You'd think the broadband suppliers would tackle the security void (or even view it as a revenue opportunity).
Instead, cable and DSL (digital subscriber line) providers are taking baby steps. They prefer to address the security issue by providing a combination of bundles, evaluation software and Web-based advice.
That puts the burden of responsibility on customers. Savvy home users will go to the store and pick up a copy of McAfee or Symantec's Internet security suite that has antivirus, antispam, firewall and content filtering.
Here's the problem. As more bandwidth and devices connect to the Internet, the home network starts to get complex. Suddenly, you need security software on every device in the house. You have to manage configuration changes, patch vulnerabilities, filter content and download the latest antivirus signatures all over the house. Soon, dad has taken on a new role as the family security administrator. If the old man lacks these skills or ignores routine tasks, every system is at risk.
I don't know about you, but I barely have enough time to hang out with my kids, keep up with the bills, walk the dog and mow the lawn. I don't want to fill my precious few moments of personal time with maintaining residential firewall rules or deleting spyware.
What's needed is a simple home security service with two dominant features:
The security service must not require any security knowledge. Upon installation, the security service asks me a few simple questions (in English, mind you), and then configures itself to my needs. It is dynamic in that it continues to maintain my security, even as threats change.
All I have to do to preserve my security protection is pay a monthly bill. My estimate is that this service would cost between $5 and $15 per month.
It's as simple as that. What Internet user wouldn't sign up?
This isn't a pie-in-the-sky concept. Several companies from different industry sectors could take a leadership role. The right firm would need skills in security, services, customer service and distribution, backed up by a billing system that could handle monthly cycles.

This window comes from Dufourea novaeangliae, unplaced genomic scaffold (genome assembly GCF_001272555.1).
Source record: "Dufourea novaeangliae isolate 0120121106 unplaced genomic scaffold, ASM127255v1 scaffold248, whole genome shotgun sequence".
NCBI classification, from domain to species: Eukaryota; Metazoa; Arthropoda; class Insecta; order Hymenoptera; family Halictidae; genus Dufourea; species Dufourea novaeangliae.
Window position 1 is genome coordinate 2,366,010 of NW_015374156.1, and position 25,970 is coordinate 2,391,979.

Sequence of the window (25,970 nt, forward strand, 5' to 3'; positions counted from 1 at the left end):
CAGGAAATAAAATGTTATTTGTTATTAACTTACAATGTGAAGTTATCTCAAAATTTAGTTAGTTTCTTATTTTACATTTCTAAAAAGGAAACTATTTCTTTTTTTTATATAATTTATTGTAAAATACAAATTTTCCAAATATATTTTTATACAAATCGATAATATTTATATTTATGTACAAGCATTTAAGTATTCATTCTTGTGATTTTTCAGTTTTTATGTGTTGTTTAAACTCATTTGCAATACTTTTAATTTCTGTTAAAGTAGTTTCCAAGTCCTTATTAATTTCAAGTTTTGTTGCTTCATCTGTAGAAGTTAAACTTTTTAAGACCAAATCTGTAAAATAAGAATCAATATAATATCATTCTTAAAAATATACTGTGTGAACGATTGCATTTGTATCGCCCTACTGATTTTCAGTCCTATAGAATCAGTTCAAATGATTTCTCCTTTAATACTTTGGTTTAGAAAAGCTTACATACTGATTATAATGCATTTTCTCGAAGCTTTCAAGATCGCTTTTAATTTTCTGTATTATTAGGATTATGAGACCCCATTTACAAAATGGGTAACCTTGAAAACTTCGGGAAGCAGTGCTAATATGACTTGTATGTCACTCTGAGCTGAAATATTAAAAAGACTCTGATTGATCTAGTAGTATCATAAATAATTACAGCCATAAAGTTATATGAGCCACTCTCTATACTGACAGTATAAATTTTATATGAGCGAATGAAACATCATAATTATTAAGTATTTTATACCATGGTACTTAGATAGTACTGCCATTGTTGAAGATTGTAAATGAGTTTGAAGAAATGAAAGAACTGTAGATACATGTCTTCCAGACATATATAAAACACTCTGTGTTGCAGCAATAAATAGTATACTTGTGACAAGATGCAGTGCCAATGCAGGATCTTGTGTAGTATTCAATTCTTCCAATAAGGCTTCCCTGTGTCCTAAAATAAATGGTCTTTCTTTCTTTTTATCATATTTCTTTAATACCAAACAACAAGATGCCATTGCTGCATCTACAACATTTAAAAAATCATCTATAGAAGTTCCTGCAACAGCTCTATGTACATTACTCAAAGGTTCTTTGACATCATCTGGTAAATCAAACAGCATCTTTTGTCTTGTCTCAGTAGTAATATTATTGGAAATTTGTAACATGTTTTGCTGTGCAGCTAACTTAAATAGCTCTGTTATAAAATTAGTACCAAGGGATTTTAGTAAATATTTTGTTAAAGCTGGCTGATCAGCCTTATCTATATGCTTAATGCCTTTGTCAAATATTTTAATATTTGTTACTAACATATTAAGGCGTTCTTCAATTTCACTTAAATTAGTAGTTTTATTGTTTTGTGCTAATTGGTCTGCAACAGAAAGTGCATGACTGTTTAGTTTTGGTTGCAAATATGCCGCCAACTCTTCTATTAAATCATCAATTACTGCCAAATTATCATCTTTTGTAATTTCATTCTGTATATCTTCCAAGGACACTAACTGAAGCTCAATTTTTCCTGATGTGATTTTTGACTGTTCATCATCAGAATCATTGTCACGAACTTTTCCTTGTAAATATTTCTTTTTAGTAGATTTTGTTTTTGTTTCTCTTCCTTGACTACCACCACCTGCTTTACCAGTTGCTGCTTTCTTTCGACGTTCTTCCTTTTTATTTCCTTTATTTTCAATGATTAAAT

The most plausible candidates come from the traditional security industry crowd, with Symantec and McAfee in the poll position. Both of these companies could use existing products to build a residential security "black box" and sell it through their traditional retail channels. They also have established services capabilities. A number of other security vendors, including Computer Associates International, Fortinet, Jupiter Networks' NetScreen and WatchGuard have security products and services but lack a consumer distribution channel.
PC networking companies like Belkin, D-Link, Cisco Systems' Linksys and Netgear could also make a play, as they have some security, distribution, services expertise. Not a perfect match but certainly the foundation for what is needed.
Of course, a single broadband provider could pioneer home security services and effectively change the rules of the game. For example, Verizon could establish a relationship with a security technology vendor, develop a model for cooperative development and support, then use existing pieces of its business to market, sell and bill its broadband subscribers. Security could be used in promotions to differentiate Verizon from cable providers to attract new customers.
This would require some risk taking and strategic vision--not exactly qualities associated with cable or telecommunications companies.
Broadband subscribers don't care who offers this service or which technologies they use. They care about getting rid of the security burden forever, and they'll gladly fork over $10 a month in perpetuity to make this happen. Undoubtedly, the company that comes up with the right home security services business model first will be an instant security leader and make a ton of money in the process.